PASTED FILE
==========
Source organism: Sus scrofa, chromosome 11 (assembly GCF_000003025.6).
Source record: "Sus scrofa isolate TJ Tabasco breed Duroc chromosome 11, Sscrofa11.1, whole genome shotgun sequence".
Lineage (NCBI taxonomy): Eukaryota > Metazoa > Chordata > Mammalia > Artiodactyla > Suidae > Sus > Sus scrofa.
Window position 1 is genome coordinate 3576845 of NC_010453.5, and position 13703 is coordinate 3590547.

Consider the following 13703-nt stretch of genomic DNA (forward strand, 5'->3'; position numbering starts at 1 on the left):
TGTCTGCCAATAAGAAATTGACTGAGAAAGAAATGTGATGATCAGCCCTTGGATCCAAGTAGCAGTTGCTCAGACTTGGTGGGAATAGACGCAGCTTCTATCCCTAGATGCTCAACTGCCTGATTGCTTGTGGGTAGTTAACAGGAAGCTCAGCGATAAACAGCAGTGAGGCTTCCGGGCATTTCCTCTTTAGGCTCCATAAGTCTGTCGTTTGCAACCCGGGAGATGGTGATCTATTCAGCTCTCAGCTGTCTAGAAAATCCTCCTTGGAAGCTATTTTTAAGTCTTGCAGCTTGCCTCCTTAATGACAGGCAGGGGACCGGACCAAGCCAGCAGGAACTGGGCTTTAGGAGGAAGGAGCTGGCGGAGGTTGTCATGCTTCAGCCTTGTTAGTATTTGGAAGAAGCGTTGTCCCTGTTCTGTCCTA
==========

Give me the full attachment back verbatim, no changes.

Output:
Source organism: Sus scrofa, chromosome 11 (assembly GCF_000003025.6).
Source record: "Sus scrofa isolate TJ Tabasco breed Duroc chromosome 11, Sscrofa11.1, whole genome shotgun sequence".
Lineage (NCBI taxonomy): Eukaryota > Metazoa > Chordata > Mammalia > Artiodactyla > Suidae > Sus > Sus scrofa.
Window position 1 is genome coordinate 3576845 of NC_010453.5, and position 13703 is coordinate 3590547.

Consider the following 13703-nt stretch of genomic DNA (forward strand, 5'->3'; position numbering starts at 1 on the left):
TGTCTGCCAATAAGAAATTGACTGAGAAAGAAATGTGATGATCAGCCCTTGGATCCAAGTAGCAGTTGCTCAGACTTGGTGGGAATAGACGCAGCTTCTATCCCTAGATGCTCAACTGCCTGATTGCTTGTGGGTAGTTAACAGGAAGCTCAGCGATAAACAGCAGTGAGGCTTCCGGGCATTTCCTCTTTAGGCTCCATAAGTCTGTCGTTTGCAACCCGGGAGATGGTGATCTATTCAGCTCTCAGCTGTCTAGAAAATCCTCCTTGGAAGCTATTTTTAAGTCTTGCAGCTTGCCTCCTTAATGACAGGCAGGGGACCGGACCAAGCCAGCAGGAACTGGGCTTTAGGAGGAAGGAGCTGGCGGAGGTTGTCATGCTTCAGCCTTGTTAGTATTTGGAAGAAGCGTTGTCCCTGTTCTGTCCTA